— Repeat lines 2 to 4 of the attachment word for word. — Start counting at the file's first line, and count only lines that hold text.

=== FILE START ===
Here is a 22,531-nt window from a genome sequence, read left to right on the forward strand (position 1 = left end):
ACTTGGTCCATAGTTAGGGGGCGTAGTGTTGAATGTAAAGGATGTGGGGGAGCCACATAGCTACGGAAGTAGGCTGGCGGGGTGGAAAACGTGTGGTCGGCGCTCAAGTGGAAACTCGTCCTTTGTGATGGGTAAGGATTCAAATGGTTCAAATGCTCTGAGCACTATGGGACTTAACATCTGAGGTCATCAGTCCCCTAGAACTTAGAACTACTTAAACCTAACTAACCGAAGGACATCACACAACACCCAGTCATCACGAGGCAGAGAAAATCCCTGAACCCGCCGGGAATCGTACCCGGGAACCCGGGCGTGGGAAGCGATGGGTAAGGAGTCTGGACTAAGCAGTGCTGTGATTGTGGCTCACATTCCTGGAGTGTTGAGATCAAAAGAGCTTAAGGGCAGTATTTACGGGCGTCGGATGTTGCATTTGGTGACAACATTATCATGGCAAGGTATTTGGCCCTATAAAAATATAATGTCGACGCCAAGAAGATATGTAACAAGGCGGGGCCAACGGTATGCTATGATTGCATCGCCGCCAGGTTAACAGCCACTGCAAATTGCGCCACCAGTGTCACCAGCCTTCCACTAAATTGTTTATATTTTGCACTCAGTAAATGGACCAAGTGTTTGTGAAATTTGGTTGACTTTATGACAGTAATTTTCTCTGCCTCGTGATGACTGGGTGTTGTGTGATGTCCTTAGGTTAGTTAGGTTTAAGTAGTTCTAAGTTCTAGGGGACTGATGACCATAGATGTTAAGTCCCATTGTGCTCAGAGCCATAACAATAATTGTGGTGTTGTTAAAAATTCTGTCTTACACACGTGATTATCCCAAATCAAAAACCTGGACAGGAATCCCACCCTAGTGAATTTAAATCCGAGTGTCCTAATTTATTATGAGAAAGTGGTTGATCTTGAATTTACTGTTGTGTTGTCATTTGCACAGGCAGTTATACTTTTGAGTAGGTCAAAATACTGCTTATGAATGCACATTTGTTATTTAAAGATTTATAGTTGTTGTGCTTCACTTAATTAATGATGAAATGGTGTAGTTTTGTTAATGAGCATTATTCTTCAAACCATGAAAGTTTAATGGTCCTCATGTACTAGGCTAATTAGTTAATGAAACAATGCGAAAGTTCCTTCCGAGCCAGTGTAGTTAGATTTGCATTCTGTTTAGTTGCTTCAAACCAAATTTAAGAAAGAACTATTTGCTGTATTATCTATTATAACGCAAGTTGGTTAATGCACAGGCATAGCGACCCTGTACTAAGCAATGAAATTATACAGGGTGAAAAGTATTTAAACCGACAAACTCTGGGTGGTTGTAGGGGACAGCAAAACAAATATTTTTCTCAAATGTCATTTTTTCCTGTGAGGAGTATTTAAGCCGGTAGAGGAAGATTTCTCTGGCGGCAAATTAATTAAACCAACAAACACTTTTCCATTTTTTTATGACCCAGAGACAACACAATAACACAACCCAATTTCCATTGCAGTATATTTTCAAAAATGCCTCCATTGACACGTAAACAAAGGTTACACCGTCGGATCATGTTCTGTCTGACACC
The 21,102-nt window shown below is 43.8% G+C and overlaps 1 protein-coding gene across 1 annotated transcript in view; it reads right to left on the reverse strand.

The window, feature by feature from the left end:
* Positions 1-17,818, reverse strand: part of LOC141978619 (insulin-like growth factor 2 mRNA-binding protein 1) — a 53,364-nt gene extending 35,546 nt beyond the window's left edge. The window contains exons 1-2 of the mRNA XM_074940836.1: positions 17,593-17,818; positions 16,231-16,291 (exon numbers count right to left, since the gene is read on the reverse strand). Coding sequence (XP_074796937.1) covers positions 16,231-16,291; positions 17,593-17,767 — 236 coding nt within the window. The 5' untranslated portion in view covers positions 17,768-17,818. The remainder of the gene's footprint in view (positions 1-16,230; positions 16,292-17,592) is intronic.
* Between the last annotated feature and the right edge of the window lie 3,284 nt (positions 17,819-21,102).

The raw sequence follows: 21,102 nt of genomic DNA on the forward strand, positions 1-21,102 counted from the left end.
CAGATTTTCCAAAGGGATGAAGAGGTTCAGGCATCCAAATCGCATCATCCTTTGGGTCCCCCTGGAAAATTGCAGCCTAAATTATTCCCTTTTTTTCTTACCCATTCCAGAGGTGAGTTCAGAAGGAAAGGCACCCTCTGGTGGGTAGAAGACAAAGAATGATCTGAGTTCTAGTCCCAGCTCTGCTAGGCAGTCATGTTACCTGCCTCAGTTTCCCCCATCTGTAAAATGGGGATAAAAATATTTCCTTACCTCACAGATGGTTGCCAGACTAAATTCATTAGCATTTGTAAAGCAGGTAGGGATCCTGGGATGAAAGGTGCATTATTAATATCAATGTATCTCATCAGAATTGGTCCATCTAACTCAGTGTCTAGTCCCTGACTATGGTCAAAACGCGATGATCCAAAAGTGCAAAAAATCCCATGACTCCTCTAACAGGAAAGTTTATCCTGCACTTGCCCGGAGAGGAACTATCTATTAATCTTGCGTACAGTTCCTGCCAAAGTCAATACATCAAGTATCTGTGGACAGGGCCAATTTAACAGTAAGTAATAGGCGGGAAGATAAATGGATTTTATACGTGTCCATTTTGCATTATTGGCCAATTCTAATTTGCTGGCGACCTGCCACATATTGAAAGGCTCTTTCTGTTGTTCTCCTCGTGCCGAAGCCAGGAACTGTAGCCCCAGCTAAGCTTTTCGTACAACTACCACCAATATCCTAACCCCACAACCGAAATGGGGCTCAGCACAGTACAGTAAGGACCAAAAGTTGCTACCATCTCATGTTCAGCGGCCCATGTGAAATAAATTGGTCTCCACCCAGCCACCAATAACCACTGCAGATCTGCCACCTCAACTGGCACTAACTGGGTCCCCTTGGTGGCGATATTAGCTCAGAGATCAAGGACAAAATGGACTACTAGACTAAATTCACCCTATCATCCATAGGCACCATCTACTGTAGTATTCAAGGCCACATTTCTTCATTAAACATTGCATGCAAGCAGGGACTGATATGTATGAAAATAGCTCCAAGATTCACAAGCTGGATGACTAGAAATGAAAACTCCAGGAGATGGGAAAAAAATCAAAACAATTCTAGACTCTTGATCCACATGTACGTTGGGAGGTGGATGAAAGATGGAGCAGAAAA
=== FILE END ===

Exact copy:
ACTTGGTCCATAGTTAGGGGGCGTAGTGTTGAATGTAAAGGATGTGGGGGAGCCACATAGCTACGGAAGTAGGCTGGCGGGGTGGAAAACGTGTGGTCGGCGCTCAAGTGGAAACTCGTCCTTTGTGATGGGTAAGGATTCAAATGGTTCAAATGCTCTGAGCACTATGGGACTTAACATCTGAGGTCATCAGTCCCCTAGAACTTAGAACTACTTAAACCTAACTAACCGAAGGACATCACACAACACCCAGTCATCACGAGGCAGAGAAAATCCCTGAACCCGCCGGGAATCGTACCCGGGAACCCGGGCGTGGGAAGCGATGGGTAAGGAGTCTGGACTAAGCAGTGCTGTGATTGTGGCTCACATTCCTGGAGTGTTGAGATCAAAAGAGCTTAAGGGCAGTATTTACGGGCGTCGGATGTTGCATTTGGTGACAACATTATCATGGCAAGGTATTTGGCCCTATAAAAATATAATGTCGACGCCAAGAAGATATGTAACAAGGCGGGGCCAACGGTATGCTATGATTGCATCGCCGCCAGGTTAACAGCCACTGCAAATTGCGCCACCAGTGTCACCAGCCTTCCACTAAATTGTTTATATTTTGCACTCAGTAAATGGACCAAGTGTTTGTGAAATTTGGTTGACTTTATGACAGTAATTTTCTCTGCCTCGTGATGACTGGGTGTTGTGTGATGTCCTTAGGTTAGTTAGGTTTAAGTAGTTCTAAGTTCTAGGGGACTGATGACCATAGATGTTAAGTCCCATTGTGCTCAGAGCCATAACAATAATTGTGGTGTTGTTAAAAATTCTGTCTTACACACGTGATTATCCCAAATCAAAAACCTGGACAGGAATCCCACCCTAGTGAATTTAAATCCGAGTGTCCTAATTTATTATGAGAAAGTGGTTGATCTTGAATTTACTGTTGTGTTGTCATTTGCACAGGCAGTTATACTTTTGAGTAGGTCAAAATACTGCTTATGAATGCACATTTGTTATTTAAAGATTTATAGTTGTTGTGCTTCACTTAATTAATGATGAAATGGTGTAGTTTTGTTAATGAGCATTATTCTTCAAACCATGAAAGTTTAATGGTCCTCATGTACTAGGCTAATTAGTTAATGAAACAATGCGAAAGTTCCTTCCGAGCCAGTGTAGTTAGATTTGCATTCTGTTTAGTTGCTTCAAACCAAATTTAAGAAAGAACTATTTGCTGTATTATCTATTATAACGCAAGTTGGTTAATGCACAGGCATAGCGACCCTGTACTAAGCAATGAAATTATACAGGGTGAAAAGTATTTAAACCGACAAACTCTGGGTGGTTGTAGGGGACAGCAAAACAAATATTTTTCTCAAATGTCATTTTTTCCTGTGAGGAGTATTTAAGCCGGTAGAGGAAGATTTCTCTGGCGGCAAATTAATTAAACCAACAAACACTTTTCCATTTTTTTATGACCCAGAGACAACACAATAACACAACCCAATTTCCATTGCAGTATATTTTCAAAAATGCCTCCATTGACACGTAAACAAAGGTTACACCGTCGGATCATGTTCTGTCTGACACC
The 21,102-nt window shown below is 43.8% G+C and overlaps 1 protein-coding gene across 1 annotated transcript in view; it reads right to left on the reverse strand.

The window, feature by feature from the left end: